Pakistani quick commerce startup Airlift has raised an impressive amount of $85 million in the largest-ever funding round for a Pakistani startup. The round is also the biggest Series B raised by a startup in the Middle East, North Africa, and Pakistan, and involves some very prominent investors.
The said B series round was co-led by Harry Stebbings’ 20 VC Explorer and Josh Buckley’s Buckley Ventures, along with many other high-profile investors. Current investors Quiet Capital and Indus Valley Capital were also part of the deal. The latest fundings bring Airlift’s total financing to date to ~$110 million, making it one of the most well-funded startups in the whole region. As per TechCrunch’s report, the round values the quick commerce startup at $275 million.
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Airlift’s Grocery Delivery Platform
Airlift was established in 2019, initially, the company started to operate as a mass transportation startup but had to suspend its operations in March due to Covid-19. Next, the quick commerce startup rolled out a 30-minute grocery delivery platform that is now obtainable across eight cities of Pakistan.
Furthermore, Airlift today also delivers fresh produce, OTC and medicine medicines, and sports goods, from its chain of various fulfillment stations across every city it serves in. The delivery operations were launched last year, and the platform has developed 30-50 percent month-over-month on average, declared the startup in a press statement. The company is further developing a farmer-to-consumer delivery channel for farm-fresh produce.
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Quick Commerce Startup ‘Airlift’ Raises Funding to Expand Internationally
Moreover, Airlift has built a solid ground in Pakistan and is now working to expand its quick commerce services to different markets in Asia and Africa. The startup would introduce its first international market in the coming three months, as informed by the co-founder and CEO Usman Gul, without revealing further details concerning their expansion plans.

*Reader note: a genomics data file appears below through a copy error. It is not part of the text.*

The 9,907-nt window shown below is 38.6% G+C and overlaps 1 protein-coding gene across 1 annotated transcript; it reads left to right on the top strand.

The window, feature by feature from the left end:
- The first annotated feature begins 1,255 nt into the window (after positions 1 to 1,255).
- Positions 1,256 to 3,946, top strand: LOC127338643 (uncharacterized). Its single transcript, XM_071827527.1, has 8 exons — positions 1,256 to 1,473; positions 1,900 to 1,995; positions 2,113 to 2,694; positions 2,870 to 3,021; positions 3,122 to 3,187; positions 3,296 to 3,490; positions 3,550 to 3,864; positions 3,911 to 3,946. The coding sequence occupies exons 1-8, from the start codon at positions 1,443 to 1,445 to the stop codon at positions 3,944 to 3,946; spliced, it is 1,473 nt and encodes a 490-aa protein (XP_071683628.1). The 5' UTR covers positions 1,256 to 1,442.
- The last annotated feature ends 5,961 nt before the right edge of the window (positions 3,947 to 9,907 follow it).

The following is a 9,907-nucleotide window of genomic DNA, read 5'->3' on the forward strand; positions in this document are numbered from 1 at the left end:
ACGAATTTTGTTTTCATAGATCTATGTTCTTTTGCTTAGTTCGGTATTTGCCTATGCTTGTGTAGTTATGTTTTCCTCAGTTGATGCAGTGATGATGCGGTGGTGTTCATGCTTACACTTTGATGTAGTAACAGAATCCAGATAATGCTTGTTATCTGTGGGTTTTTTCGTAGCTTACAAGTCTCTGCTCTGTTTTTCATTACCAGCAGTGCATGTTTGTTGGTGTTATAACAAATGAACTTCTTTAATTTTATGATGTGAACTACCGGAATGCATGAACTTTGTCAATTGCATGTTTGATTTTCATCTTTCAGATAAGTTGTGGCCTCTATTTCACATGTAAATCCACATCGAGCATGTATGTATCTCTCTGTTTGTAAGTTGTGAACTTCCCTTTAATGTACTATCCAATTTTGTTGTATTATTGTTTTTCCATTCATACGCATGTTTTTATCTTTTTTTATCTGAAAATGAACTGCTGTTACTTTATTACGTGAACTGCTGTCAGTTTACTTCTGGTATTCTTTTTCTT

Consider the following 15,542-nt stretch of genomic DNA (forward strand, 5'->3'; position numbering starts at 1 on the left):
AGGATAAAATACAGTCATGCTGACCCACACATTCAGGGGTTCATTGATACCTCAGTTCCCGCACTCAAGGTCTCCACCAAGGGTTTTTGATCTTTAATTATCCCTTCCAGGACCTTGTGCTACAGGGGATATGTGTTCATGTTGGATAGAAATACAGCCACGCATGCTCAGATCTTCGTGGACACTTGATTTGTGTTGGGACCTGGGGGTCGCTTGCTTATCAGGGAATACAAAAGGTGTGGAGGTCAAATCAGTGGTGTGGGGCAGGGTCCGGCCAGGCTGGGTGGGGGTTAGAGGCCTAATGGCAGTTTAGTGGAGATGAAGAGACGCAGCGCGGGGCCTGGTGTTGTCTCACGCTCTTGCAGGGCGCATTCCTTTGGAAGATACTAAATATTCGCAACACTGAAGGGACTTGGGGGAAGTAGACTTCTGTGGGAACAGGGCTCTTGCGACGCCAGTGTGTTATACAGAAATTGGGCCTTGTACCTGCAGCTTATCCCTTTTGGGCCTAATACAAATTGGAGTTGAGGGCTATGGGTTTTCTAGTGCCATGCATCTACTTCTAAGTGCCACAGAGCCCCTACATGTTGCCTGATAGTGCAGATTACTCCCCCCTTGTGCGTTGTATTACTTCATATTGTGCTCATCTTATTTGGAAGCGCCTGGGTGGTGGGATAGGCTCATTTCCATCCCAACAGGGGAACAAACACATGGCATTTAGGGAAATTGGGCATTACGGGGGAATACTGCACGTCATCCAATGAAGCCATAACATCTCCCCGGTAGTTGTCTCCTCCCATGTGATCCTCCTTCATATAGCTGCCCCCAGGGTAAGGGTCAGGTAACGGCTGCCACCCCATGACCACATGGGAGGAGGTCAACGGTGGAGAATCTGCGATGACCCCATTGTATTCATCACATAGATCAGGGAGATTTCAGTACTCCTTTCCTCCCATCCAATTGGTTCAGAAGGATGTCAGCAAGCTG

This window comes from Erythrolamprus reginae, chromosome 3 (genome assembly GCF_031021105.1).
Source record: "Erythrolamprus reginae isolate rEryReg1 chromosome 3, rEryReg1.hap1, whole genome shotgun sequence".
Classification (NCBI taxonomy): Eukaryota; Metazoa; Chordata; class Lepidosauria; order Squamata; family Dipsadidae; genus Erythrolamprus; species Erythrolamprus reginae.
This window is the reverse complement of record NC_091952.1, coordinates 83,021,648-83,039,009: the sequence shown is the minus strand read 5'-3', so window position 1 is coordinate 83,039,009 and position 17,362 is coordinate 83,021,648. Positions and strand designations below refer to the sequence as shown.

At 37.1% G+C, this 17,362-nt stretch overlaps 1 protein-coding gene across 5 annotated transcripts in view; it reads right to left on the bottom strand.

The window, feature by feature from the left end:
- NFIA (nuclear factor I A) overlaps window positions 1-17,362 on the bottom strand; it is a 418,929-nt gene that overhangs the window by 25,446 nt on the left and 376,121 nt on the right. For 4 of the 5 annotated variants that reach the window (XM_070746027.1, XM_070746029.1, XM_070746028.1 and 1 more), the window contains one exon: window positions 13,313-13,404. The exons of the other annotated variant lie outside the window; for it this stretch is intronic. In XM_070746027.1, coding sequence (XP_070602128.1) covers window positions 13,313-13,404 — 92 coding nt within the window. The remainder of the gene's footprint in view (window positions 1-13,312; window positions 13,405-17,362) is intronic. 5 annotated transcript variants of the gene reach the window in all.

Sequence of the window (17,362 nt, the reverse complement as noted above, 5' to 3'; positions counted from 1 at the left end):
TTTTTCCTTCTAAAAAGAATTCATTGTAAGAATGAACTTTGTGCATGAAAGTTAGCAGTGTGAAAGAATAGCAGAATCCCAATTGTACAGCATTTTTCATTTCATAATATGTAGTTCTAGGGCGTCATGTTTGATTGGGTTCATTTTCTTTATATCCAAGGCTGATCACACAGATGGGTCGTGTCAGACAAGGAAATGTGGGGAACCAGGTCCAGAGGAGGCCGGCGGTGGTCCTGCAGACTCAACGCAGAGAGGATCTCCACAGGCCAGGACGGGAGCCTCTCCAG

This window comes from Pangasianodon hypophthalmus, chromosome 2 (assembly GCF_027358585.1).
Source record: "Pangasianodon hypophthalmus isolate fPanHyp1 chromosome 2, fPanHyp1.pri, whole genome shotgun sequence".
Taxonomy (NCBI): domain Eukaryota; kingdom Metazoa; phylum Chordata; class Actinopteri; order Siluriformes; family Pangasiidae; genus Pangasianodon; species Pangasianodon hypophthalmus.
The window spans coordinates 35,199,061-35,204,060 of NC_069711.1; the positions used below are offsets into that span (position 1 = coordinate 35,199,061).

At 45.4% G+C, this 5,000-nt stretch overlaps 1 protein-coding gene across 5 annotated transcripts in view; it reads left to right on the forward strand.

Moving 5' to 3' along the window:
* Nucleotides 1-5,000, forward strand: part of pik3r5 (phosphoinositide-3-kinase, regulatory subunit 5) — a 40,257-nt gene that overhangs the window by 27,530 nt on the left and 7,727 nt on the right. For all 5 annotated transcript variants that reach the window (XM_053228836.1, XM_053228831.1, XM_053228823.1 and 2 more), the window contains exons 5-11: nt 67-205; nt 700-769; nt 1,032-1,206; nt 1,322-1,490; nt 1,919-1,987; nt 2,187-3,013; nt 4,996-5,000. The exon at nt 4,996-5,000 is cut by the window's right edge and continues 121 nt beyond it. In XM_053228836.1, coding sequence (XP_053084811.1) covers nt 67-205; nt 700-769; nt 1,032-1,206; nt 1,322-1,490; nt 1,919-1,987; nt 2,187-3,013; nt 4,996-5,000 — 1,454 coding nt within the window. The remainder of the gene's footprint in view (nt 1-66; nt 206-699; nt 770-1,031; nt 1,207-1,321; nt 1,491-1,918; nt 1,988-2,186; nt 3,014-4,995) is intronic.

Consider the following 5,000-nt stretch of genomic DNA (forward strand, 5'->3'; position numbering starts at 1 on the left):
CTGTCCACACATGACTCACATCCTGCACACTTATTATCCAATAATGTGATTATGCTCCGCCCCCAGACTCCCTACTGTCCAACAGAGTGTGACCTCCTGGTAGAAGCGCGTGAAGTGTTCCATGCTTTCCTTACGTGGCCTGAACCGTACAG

In a statement, he said, “With this financing, we must return to where we started from — fighting against the odds and staying true to our core values of hustle, teamwork, resourcefulness, and bias to action. If this is the journey of a thousand miles, we have taken only the first step.”
Josh Buckley, who co-led the round, in a statement, said, “The best operators in the space are backing Airlift, in large part due to the track record of the team and the company’s focus on Asia and Africa — for this model, developing markets will get to profitability much faster than similar companies in developed markets.”
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Airlift’s Mass Transit Operations
When the company halted its transportation services, the startup was performing 35,000 rides a day in Lahore, Karachi, and Islamabad. According to Usman Gul, they will continue to consider the mass transit market but don’t have any definite plans or dates for launching it again.
Role of Quick Commerce in the Developing World
Sam Altman, reflecting on the investment, stated, “Airlift’s early traction in Pakistan is a window into the future for how quick commerce will play out in the developing world.”
Harry Stebbings, said, “When I first met Usman, I knew this was an entrepreneur who was going to create an industry-defining company. Humble, ambitious, and strategic, Usman will be one of the great founders of this generation.”